Wednesday, February 23, 2011

Object of Necessity 3: Traditional Mixing Bowls

The kitchen is a country in which there are always discoveries to be made. – Grimod de la Reynièr

If you're going to make bread (see last post), you need a good bowl. I find that ceramic/stoneware (although harder to initially heat if your house is cool) tend to hold warmth better than other materials. This will help the rise of your bread. As we all know, any help in that regard if appreciated.

I have had a set of three ceramic bowls for years. The ones I purchased are not any of the ones listed below, but are identical to the photo at left. Except for the biggest one. I broke it, and had to replace it with a Mason Cash (image below).

Many companies make similar.  I imagine most come from China—probably from the same mould…

The traditional mixing bowl is a design classic remaining unchanged for over 100 years. Why would you when it works perfectly? Glazed stoneware is the ultimate material for them. The bowls have substance, so they don't slide about as you mix, are sturdy and retain warmth better than steel or glass. 

The bowls also fit snugly in the crook of your arm, just the way it was developed to do for bakers and chefs more than a century ago. They nest together for reduced storage space, and are safe for dishwasher, freezer, oven, and microwave, depending on the brand. Always check.

Many farm houses throughout the Maritime Provinces have a set (or what remains of a set) of similar bowls lurking in the back of some cupboard. Everyone had them. They had to so they could cook and bake to live. Every gadget and utensil in times past had to be highly functional. If any were difficult to use or impractical, they were left by the wayside. Not so with these bowls.

Regardless of the maker you purchase, you should look for is a flattened area on the exterior of the bowls (see above), so you can tip it on its side, yet remain supported. This is perfect for beating ingredients together that are of a stiff consistency – like dough. The undisputed "classic" bowls are made in the UK by Mason Cash.

About the bowls
At first glance, the traditional English pattern around the outside of the bowl seems superfluous, with even a hint of kitsch. But an efficient mixing bowl needs to be heavy to counter the tendency to move during manual mixing. The pattern helps to make the bowl appear less heavy than it actually is, and its subtle relief enhances the bowl's timeless elegance.

Mason Cash ceramic mixing bowls are made from 'white and cane' glazed earthenware sometimes known as 'yellow ware' from the colour of the local clay. The design has hardly changed for over a hundred years, although the modern version has leadless glazes that conform with Proposition 65. The mixing bowls can be used in the oven and microwave, and are safe in the freezer and dishwasher.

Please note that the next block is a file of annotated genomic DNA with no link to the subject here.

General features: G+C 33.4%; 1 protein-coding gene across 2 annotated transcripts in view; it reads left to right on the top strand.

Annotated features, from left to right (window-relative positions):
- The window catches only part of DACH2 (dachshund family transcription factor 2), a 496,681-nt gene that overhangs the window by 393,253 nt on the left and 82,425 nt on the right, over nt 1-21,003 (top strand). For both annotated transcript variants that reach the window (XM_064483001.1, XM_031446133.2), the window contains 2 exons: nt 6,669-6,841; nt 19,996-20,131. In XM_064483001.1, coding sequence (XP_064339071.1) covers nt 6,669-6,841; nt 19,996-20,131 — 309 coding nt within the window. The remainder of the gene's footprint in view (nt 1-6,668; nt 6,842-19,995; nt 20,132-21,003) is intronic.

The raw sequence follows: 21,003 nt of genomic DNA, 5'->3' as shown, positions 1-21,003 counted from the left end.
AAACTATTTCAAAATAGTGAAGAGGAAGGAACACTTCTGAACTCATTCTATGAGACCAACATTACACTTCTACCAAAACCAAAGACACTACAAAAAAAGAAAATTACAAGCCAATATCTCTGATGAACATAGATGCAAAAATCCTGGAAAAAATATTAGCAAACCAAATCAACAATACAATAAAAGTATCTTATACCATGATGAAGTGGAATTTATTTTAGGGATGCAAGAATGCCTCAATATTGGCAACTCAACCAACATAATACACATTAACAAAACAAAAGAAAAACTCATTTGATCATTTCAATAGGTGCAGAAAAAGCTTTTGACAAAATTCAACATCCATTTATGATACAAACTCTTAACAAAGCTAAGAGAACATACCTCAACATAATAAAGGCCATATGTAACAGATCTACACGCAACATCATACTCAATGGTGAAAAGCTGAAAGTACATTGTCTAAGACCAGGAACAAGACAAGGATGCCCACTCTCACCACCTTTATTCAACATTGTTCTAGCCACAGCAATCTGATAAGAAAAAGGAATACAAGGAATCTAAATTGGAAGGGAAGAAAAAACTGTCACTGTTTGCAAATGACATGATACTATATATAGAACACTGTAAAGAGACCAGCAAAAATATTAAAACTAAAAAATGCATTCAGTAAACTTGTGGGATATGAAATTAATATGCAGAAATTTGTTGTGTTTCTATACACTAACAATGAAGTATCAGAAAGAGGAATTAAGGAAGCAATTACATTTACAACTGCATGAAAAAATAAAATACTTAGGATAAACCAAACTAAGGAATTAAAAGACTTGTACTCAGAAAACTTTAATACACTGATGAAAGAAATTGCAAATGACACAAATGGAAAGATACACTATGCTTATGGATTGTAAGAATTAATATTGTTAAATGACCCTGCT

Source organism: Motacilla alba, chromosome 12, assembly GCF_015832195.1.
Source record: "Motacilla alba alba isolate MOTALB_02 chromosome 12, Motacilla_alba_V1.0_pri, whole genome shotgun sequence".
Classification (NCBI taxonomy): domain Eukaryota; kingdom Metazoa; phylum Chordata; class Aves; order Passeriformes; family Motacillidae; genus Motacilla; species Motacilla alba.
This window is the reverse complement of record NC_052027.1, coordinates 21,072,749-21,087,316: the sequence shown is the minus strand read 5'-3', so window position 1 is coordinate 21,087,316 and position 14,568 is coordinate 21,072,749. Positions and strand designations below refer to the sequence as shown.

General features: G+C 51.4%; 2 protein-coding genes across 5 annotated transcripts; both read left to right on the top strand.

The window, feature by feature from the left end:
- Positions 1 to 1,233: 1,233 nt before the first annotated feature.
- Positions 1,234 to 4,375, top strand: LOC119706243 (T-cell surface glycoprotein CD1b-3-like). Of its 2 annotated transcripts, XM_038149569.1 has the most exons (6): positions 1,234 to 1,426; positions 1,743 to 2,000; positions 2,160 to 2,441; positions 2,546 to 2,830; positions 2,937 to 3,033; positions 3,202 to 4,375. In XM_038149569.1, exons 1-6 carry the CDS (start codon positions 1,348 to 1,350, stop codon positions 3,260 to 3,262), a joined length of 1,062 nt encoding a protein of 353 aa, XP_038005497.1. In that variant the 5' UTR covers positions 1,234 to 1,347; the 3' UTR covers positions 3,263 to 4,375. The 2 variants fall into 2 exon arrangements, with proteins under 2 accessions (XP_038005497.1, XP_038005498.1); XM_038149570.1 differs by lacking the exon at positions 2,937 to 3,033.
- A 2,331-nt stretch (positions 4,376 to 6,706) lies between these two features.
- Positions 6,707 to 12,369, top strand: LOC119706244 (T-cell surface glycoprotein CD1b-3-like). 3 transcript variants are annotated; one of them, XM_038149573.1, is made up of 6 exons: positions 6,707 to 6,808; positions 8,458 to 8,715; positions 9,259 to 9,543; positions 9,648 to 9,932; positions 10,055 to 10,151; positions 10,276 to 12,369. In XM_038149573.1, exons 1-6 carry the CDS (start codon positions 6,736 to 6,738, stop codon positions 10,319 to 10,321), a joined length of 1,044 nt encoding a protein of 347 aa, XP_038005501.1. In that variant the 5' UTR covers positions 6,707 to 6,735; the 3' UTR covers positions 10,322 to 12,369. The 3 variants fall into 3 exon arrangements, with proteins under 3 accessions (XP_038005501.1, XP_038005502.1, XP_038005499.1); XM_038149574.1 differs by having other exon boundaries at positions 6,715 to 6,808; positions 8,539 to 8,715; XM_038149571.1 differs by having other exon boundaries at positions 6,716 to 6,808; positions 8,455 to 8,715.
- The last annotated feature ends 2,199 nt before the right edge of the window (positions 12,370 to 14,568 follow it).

About Mason Cash
The English pottery that eventually became Mason Cash originates in the early nineteenth century in Church Gresley, a village in Derbyshire. It was known for Meashamware, a distinctive brown pottery that probably acquired its name because it was popular in the nearby Leicestershire village of Measham.

The name 'Mason' comes from a Master Potter, "Bossy" Mason who was running the pottery at the time it was acquired by Tom Cash in 1901. Cash renamed the company Mason Cash & Co. It was later incorporated by his son, in 1941, a period during which the firm diversified into bowls for cats and dogs – a product range for which Mason Cash became known around the world.

So where does one acquire such a necessary item?

For UK readers:
A set of 9", 1" and 13" for £ 49.95

For Canadians:
9" for $27.50; 14" for $120.00
Look around. There has to be a better price somewhere...

For Americans:
Sized strangely: Size 42 $10.95 to Size 4 $79.95

I have seen these or very similar bowls at larger Home Hardware stores in Nova Scotia, as well other places. Prices vary widely so look around. 

For the Wise Miser:
Paderno has a set very similar to the Mason Cash, with the flat area on the side. It's in their catalogue, but not online at Call to find out where to get them. They do sell them by the truckload at Paderno Factory Sales held periodically around Halifax. Look there. They would be affordable there (about $39.95 for a set of 3).

They come in blue, red and ochre. Take your pick.


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